James Rubio: Backlit Night Portrait

What do you do when you have a coupla minutes to make a quick portrait -- and the bright part of your frame calls for a shutter speed of a half-second?

You throw your one light into the back of the frame is what you do. At least that's what Hilo, Hawaii-based photographer James Rubio did in this cool wedding portrait.

Hit the jump for a quick walk-thru -- plus some tips for shooting with flash in this kind of (un)available light.

Work Fast

He didn't have a whole lot of time to think about it, either.

"All these shots were done within 4 minutes from idea to completion since the Bride/Groom had to get to the reception," Rubio said. "It was very rushed and the shot almost did not happen."

That triangle structure would be pretty hard to resist as a backdrop. I probably would have gone for it, too. But the light was pretty much nonexistent, and James' series of photos shows exactly how he worked through the problem within just a few minutes.

The first try was to use a flashlight as a main light. There's not a lot of sky there, but the flashlight is not very powerful either. So they are easy to balance. Problem is, you have two continuous light sources. How do you balance that?

Remember, for (roughly) each third you add or subtract in distance, you change the brightness of the flashlight by a stop. That is to say, if your flashlight is 15 feet away and you need an extra stop out of it to balance, walk it forward to a distance of about 10 feet. If it is too bright, you'd walk it away to a distance of 22 (or so) feet to bleed that stop of light.

Yeah, I know it does not work out to exactly the 1.414-square-root-of-two formula that the pocket protector types would prefer, but a third is very easy both to remember and to calculate.

I digress.

So, while James could balance that flashlight and sky (and turn the sky a beautiful blue by balancing for the tungsten flashlight) he lost the beauty of the structure as a backdrop.

Okay, show of hands -- how may times has this happened to you:

You spend so much energy sweating the technicals, that you just keep working something like that flashlight shot and make a mediocre shot a little better as your grand reward.

Then, when you get home something really cool like the backlight idea hits you retroactively.

"D'Oh! Sonofa.."

Right off the bat, when you get a boatload of dark thrown at you, think backlight first. You can always add light to the front with a second strobe if you have it. But the first strobe will usually do a lot more for you in the depth and contrast department. And that department is in the back of the store.

Thinking on His Feet

Better idea: Stick that bare, wide-beamed flash way back in there and use it to light the couple and the structure.

Seriously, if I am using one flash, as often as not I'll throw it in as a back light.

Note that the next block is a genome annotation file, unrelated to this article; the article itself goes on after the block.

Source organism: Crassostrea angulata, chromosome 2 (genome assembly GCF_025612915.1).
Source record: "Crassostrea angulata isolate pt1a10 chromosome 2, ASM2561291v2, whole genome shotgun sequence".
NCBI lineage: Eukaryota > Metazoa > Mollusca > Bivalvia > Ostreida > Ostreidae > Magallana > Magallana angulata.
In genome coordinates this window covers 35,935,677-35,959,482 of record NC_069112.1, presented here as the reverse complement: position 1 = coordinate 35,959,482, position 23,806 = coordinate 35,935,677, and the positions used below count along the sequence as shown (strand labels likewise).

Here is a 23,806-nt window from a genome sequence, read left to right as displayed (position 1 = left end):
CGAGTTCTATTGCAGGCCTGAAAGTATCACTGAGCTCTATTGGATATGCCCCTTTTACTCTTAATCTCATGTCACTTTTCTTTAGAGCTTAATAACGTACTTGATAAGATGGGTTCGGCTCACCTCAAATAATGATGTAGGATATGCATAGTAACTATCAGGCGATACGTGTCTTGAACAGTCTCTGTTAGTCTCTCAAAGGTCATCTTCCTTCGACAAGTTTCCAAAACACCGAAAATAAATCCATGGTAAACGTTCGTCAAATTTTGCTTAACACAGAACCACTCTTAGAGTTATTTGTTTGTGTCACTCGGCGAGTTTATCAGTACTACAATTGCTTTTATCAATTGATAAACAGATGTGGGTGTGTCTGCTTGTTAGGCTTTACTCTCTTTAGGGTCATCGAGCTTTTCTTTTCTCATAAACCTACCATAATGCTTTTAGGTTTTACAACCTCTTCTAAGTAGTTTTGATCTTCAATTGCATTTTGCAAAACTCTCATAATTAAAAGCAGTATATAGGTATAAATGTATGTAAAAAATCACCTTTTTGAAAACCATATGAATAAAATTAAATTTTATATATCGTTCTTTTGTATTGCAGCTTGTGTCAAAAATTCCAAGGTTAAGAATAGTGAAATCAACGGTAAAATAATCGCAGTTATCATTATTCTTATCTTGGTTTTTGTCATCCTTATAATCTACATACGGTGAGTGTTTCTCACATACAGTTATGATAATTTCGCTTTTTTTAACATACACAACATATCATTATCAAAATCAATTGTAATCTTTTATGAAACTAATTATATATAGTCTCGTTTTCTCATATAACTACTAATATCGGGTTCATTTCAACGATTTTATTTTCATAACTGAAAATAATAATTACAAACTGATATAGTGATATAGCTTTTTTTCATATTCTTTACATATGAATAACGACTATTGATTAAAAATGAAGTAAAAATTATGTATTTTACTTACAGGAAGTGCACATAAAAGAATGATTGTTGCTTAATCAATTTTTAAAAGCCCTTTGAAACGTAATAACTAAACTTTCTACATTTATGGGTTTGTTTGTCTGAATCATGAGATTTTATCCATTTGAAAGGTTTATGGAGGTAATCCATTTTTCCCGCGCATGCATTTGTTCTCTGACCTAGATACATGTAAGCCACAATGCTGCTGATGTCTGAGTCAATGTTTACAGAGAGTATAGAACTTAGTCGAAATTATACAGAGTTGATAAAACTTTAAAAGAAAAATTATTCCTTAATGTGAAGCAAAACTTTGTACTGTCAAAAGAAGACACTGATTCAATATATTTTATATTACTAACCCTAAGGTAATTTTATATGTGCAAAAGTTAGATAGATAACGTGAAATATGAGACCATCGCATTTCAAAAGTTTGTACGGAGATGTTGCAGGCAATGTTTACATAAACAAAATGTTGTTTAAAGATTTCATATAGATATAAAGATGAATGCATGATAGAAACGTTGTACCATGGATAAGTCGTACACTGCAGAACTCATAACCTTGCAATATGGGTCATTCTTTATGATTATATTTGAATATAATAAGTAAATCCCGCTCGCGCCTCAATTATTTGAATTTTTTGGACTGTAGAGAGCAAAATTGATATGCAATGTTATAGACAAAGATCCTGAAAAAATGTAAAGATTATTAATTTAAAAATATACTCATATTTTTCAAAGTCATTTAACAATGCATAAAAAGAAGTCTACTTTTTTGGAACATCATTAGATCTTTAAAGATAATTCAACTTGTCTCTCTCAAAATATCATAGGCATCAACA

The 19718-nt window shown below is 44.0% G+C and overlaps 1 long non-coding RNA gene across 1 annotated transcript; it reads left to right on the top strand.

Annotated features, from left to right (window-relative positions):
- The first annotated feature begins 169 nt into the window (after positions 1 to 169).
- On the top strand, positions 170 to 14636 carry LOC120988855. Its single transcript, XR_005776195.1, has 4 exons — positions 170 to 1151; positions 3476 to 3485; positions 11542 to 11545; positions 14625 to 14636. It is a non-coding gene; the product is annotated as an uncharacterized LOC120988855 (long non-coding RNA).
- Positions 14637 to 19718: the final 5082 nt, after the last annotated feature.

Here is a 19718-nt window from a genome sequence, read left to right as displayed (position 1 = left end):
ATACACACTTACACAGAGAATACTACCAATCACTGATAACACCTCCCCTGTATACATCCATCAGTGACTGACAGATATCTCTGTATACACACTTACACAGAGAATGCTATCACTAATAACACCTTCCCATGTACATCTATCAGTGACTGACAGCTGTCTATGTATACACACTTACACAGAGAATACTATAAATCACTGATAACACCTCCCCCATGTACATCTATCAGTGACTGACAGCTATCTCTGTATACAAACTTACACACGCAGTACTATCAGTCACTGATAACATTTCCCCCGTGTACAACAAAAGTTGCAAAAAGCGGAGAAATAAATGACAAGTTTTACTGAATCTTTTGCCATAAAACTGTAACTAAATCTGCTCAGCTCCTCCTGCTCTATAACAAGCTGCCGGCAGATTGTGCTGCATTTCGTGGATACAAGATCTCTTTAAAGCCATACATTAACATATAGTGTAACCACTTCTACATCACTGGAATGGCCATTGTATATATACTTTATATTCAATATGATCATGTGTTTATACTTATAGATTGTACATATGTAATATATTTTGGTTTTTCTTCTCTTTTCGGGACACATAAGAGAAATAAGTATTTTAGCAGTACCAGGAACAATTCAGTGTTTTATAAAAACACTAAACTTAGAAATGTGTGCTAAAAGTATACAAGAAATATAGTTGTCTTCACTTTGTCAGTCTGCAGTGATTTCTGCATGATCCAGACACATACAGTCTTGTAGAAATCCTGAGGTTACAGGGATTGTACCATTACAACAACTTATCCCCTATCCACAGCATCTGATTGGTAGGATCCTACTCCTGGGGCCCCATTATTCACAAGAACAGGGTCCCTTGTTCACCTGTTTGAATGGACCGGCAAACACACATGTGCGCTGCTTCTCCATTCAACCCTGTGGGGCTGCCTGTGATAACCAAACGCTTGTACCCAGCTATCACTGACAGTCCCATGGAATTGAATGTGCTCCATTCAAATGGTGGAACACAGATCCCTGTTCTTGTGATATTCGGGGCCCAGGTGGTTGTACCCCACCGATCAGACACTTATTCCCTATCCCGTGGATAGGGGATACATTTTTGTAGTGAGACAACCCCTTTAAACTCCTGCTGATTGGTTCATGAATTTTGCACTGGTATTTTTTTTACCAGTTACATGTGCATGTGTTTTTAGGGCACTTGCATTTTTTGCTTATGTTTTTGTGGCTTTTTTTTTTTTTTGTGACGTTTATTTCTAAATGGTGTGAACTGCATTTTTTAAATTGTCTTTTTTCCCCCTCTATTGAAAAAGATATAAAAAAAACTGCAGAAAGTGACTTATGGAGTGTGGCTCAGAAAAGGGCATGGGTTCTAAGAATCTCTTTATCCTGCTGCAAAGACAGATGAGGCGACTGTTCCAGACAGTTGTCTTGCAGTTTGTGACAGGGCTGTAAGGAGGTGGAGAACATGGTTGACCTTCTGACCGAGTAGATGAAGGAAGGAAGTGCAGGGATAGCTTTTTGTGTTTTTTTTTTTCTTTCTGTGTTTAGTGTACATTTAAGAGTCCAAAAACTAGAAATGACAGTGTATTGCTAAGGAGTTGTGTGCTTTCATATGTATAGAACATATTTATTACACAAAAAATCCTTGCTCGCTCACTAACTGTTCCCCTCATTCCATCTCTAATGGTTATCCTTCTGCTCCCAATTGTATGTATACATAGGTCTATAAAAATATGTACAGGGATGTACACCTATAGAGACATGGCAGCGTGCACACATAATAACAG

James did exactly what I would have done while positioning the light -- one quick grab shot at his expected working aperture to gauge the intensity from the position of the light. No need to even focus -- this is just to see where the light will reach and what the exposure will look like. If it is way off, easy to adjust the light at this point.

So, by the time he gets back to his shooting position, the flash exposure is already close enough for horse shoes and hand grenades.

At that point, the only thing to work out is the shutter speed to get some sky. Remember, the ambient sky is going to be brighter (er, less dark) than the area under the shelter. So when you add light to under the shelter you have a nice light/dark tension to balance against.

James stopped stretching at half a sec, but I would have had no problem going further. Remember, you got almost no ambient under that teepee thing, so the flash is gonna freeze your subject even at a long shutter speed. If you accidentally juke the camera a little during a sec (or two) exposure, the worst that can happen is that your stick-hut vs. sky outline might get a little sqwooshy. That could look pretty cool, actually.

If your flash is doing the freezing, always keep going on that shutter to see what it'll do for you. (I'm very comfy going way into the Hail Mary range, myself.)

Where is the Fill Coming From?

The sand, for one thing. Not only does it wrap some nice, soft "uplight," but it warms it up, too. Ditto the structure itself -- you can see what the light reflecting of of the wood is doing on the edges of both subjects. Nice.

One thing I might do is to let the area directly behind them around the flash stay dark in post. It'll still hold because of the rim light, and you will lose the noise that is starting to happen back there.

But I Never Get Purple Skies...

You probably don't hang out in 1/2-second light at near dark, then. You can get some pretty funky colors in deep twilight. But if you don't, the best advice I can give for a "sunset in a bottle" is to shoot on the FL white balance.

This adds 30CC's of magenta into the mix, which will amp any sunset -- even a nonexistent one. Just remember to green the flash with an FL gel, and maybe an added 1/4 CTO for warmth.

Where to Aim the Flash?

Personal choice. James chose to let the light wrap through a little, giving those nice burst rays. But you could also rim light them from directly behind.

If you are gonna rim light them, I'd put it behind the bride. Why? Because the groom is basically an accessory on the wedding importance scale. (Seriously, who are we kidding here, guys...)

But if you want to make sure that flash is right behind her, one easy tip is to rotate the flash head 180 degrees and use the ready light to tell you for sure that you are hiding the flash behind the subject.

For the Marriage-Minded in Hawaii...

If you are thinking of getting hitched in the islands, check out James' portfolio. He's got some great stuff there -- and he is not afraid of the dark, either.


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